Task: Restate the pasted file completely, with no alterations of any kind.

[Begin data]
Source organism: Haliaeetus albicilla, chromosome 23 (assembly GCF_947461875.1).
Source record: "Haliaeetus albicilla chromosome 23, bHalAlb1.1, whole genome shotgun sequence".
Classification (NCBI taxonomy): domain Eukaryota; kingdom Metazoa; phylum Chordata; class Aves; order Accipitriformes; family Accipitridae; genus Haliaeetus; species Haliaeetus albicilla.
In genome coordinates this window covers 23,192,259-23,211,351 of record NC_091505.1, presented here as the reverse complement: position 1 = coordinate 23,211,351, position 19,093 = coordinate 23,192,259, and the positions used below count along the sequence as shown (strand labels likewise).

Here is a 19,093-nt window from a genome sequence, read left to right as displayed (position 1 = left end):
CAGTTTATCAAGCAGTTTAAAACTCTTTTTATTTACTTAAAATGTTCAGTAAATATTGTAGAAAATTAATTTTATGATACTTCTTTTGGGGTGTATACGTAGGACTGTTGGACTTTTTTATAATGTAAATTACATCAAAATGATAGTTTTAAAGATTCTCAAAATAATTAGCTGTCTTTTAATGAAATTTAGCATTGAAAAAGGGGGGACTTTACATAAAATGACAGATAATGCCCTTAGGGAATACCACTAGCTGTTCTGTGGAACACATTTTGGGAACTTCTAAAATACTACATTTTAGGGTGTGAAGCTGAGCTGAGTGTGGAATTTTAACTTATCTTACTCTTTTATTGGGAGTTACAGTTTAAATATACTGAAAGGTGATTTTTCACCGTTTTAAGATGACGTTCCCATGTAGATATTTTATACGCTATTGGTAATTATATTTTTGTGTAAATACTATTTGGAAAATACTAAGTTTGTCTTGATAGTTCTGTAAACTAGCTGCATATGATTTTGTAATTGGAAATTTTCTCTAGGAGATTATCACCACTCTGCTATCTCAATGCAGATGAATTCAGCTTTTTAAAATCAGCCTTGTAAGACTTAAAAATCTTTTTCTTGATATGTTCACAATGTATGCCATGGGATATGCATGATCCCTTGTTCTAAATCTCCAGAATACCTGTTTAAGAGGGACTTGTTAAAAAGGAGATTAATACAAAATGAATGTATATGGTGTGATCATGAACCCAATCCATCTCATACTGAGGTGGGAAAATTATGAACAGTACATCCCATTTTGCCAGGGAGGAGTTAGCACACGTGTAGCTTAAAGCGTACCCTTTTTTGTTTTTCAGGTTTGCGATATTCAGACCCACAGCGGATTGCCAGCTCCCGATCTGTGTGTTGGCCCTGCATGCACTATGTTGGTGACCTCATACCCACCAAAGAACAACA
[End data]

Source organism: Haliaeetus albicilla, chromosome 23 (assembly GCF_947461875.1).
Source record: "Haliaeetus albicilla chromosome 23, bHalAlb1.1, whole genome shotgun sequence".
Classification (NCBI taxonomy): domain Eukaryota; kingdom Metazoa; phylum Chordata; class Aves; order Accipitriformes; family Accipitridae; genus Haliaeetus; species Haliaeetus albicilla.
In genome coordinates this window covers 23,192,259-23,211,351 of record NC_091505.1, presented here as the reverse complement: position 1 = coordinate 23,211,351, position 19,093 = coordinate 23,192,259, and the positions used below count along the sequence as shown (strand labels likewise).

Here is a 19,093-nt window from a genome sequence, read left to right as displayed (position 1 = left end):
CAGTTTATCAAGCAGTTTAAAACTCTTTTTATTTACTTAAAATGTTCAGTAAATATTGTAGAAAATTAATTTTATGATACTTCTTTTGGGGTGTATACGTAGGACTGTTGGACTTTTTTATAATGTAAATTACATCAAAATGATAGTTTTAAAGATTCTCAAAATAATTAGCTGTCTTTTAATGAAATTTAGCATTGAAAAAGGGGGGACTTTACATAAAATGACAGATAATGCCCTTAGGGAATACCACTAGCTGTTCTGTGGAACACATTTTGGGAACTTCTAAAATACTACATTTTAGGGTGTGAAGCTGAGCTGAGTGTGGAATTTTAACTTATCTTACTCTTTTATTGGGAGTTACAGTTTAAATATACTGAAAGGTGATTTTTCACCGTTTTAAGATGACGTTCCCATGTAGATATTTTATACGCTATTGGTAATTATATTTTTGTGTAAATACTATTTGGAAAATACTAAGTTTGTCTTGATAGTTCTGTAAACTAGCTGCATATGATTTTGTAATTGGAAATTTTCTCTAGGAGATTATCACCACTCTGCTATCTCAATGCAGATGAATTCAGCTTTTTAAAATCAGCCTTGTAAGACTTAAAAATCTTTTTCTTGATATGTTCACAATGTATGCCATGGGATATGCATGATCCCTTGTTCTAAATCTCCAGAATACCTGTTTAAGAGGGACTTGTTAAAAAGGAGATTAATACAAAATGAATGTATATGGTGTGATCATGAACCCAATCCATCTCATACTGAGGTGGGAAAATTATGAACAGTACATCCCATTTTGCCAGGGAGGAGTTAGCACACGTGTAGCTTAAAGCGTACCCTTTTTTGTTTTTCAGGTTTGCGATATTCAGACCCACAGCGGATTGCCAGCTCCCGATCTGTGTGTTGGCCCTGCATGCACTATGTTGGTGACCTCATACCCACCAAAGAACAACA